Classes at institutes of technology stop as lecturers strike

TUI move follows mounting concern over ‘crisis level’ cuts to funding, staff numbers

Some 4,000 lecturers are staging a one-day strike at Ireland’s 14 institutes of technology. Photograph: Cyril Byrne/The Irish Times

Some 4,000 lecturers are staging a one-day strike at Ireland’s 14 institutes of technology. Photograph: Cyril Byrne/The Irish Times

 

Thousands of students face disruption on Wednesday as a strike by 4,000 lecturers at the country’s 14 institutes of technology gets underway.

The one-day strike by lecturers and researchers follows mounting concern over “crisis-level” cuts to funding and staffing numbers.

While most institutes of technology will remain open today, the vast majority of classes and lectures are due to be cancelled.

Last December, the Teachers’ Union of Ireland (TUI) voted in a national ballot by a margin of 92 per cent in favour of a campaign of industrial action up to and including strike action. The strike action is supported by the Union of Students in Ireland (USI).

Among the union’s key concerns include a rapid rise in student numbers over a time when lecturer numbers have been cut, as well as the precarious employment status of many lecturers.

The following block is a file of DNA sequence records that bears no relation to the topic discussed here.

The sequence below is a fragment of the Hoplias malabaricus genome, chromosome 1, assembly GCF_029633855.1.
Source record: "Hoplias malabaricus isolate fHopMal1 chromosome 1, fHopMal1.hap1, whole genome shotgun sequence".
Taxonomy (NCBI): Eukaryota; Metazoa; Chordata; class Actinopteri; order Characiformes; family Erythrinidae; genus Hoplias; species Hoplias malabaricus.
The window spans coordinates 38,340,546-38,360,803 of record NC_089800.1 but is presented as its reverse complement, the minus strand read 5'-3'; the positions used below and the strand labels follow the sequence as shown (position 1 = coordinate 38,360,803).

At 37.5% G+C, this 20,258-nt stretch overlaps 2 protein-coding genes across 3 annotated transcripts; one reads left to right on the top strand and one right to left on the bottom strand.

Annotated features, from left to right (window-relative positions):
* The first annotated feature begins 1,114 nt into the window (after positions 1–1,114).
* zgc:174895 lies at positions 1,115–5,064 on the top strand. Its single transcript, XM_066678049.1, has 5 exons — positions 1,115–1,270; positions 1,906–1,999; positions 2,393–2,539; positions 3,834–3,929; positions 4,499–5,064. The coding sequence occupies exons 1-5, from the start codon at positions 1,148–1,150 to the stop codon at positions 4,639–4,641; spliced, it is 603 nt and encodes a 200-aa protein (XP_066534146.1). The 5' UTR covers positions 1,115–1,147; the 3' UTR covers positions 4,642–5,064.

The TUI says there has been chronic underfunding of the sector with a 35 per cent cut since 2008.

In addition, it says “critically low” staffing levels in the sector at a time of a steep increases in student numbers are placing an unacceptable workload on lecturers.

The precarious employment status of many academic staff is another key issue, according to the union.

The union says it wants a commitment from Government to tackle the problems and greater engagement with the Department of Education.

The Department has said it has always been willing to engage constructively with unions and other stakeholders on the funding of higher education.

It says an expert group which is considering funding arrangements for the sector and has been tasked with identifying a range of approaches that, combined, will achieve a sustainable funding base into the future.

In addition, a group chaired by Michael Cush SC is examining the issue of casualisation at third level. Its report is due soon.

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